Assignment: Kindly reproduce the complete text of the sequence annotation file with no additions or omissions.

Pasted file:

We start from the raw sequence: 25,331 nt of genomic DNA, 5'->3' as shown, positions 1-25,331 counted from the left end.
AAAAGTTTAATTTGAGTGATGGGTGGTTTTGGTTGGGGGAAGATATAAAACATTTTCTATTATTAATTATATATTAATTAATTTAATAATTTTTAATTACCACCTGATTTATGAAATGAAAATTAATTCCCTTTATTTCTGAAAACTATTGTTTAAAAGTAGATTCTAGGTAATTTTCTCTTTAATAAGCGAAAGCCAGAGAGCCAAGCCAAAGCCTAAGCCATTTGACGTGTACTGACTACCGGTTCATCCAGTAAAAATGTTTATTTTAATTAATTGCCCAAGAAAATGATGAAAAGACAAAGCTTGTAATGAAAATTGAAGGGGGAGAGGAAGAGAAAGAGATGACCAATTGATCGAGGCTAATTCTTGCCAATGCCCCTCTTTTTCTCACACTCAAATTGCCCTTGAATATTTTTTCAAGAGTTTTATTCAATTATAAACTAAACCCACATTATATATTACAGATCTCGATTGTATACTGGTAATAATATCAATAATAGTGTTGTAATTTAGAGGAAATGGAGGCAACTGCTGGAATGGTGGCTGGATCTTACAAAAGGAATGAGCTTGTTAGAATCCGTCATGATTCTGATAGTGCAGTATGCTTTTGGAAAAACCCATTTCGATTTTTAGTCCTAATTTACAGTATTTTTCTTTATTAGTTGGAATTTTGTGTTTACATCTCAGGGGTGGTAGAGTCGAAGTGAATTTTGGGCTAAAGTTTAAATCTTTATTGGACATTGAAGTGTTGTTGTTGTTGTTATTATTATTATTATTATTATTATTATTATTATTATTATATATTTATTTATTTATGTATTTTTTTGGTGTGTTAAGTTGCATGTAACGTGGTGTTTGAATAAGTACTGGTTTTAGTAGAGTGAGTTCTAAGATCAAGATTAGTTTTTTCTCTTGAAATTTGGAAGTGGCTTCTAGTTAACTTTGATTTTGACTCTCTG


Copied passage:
We start from the raw sequence: 25,331 nt of genomic DNA, 5'->3' as shown, positions 1-25,331 counted from the left end.
AAAAGTTTAATTTGAGTGATGGGTGGTTTTGGTTGGGGGAAGATATAAAACATTTTCTATTATTAATTATATATTAATTAATTTAATAATTTTTAATTACCACCTGATTTATGAAATGAAAATTAATTCCCTTTATTTCTGAAAACTATTGTTTAAAAGTAGATTCTAGGTAATTTTCTCTTTAATAAGCGAAAGCCAGAGAGCCAAGCCAAAGCCTAAGCCATTTGACGTGTACTGACTACCGGTTCATCCAGTAAAAATGTTTATTTTAATTAATTGCCCAAGAAAATGATGAAAAGACAAAGCTTGTAATGAAAATTGAAGGGGGAGAGGAAGAGAAAGAGATGACCAATTGATCGAGGCTAATTCTTGCCAATGCCCCTCTTTTTCTCACACTCAAATTGCCCTTGAATATTTTTTCAAGAGTTTTATTCAATTATAAACTAAACCCACATTATATATTACAGATCTCGATTGTATACTGGTAATAATATCAATAATAGTGTTGTAATTTAGAGGAAATGGAGGCAACTGCTGGAATGGTGGCTGGATCTTACAAAAGGAATGAGCTTGTTAGAATCCGTCATGATTCTGATAGTGCAGTATGCTTTTGGAAAAACCCATTTCGATTTTTAGTCCTAATTTACAGTATTTTTCTTTATTAGTTGGAATTTTGTGTTTACATCTCAGGGGTGGTAGAGTCGAAGTGAATTTTGGGCTAAAGTTTAAATCTTTATTGGACATTGAAGTGTTGTTGTTGTTGTTATTATTATTATTATTATTATTATTATTATTATTATTATATATTTATTTATTTATGTATTTTTTTGGTGTGTTAAGTTGCATGTAACGTGGTGTTTGAATAAGTACTGGTTTTAGTAGAGTGAGTTCTAAGATCAAGATTAGTTTTTTCTCTTGAAATTTGGAAGTGGCTTCTAGTTAACTTTGATTTTGACTCTCTG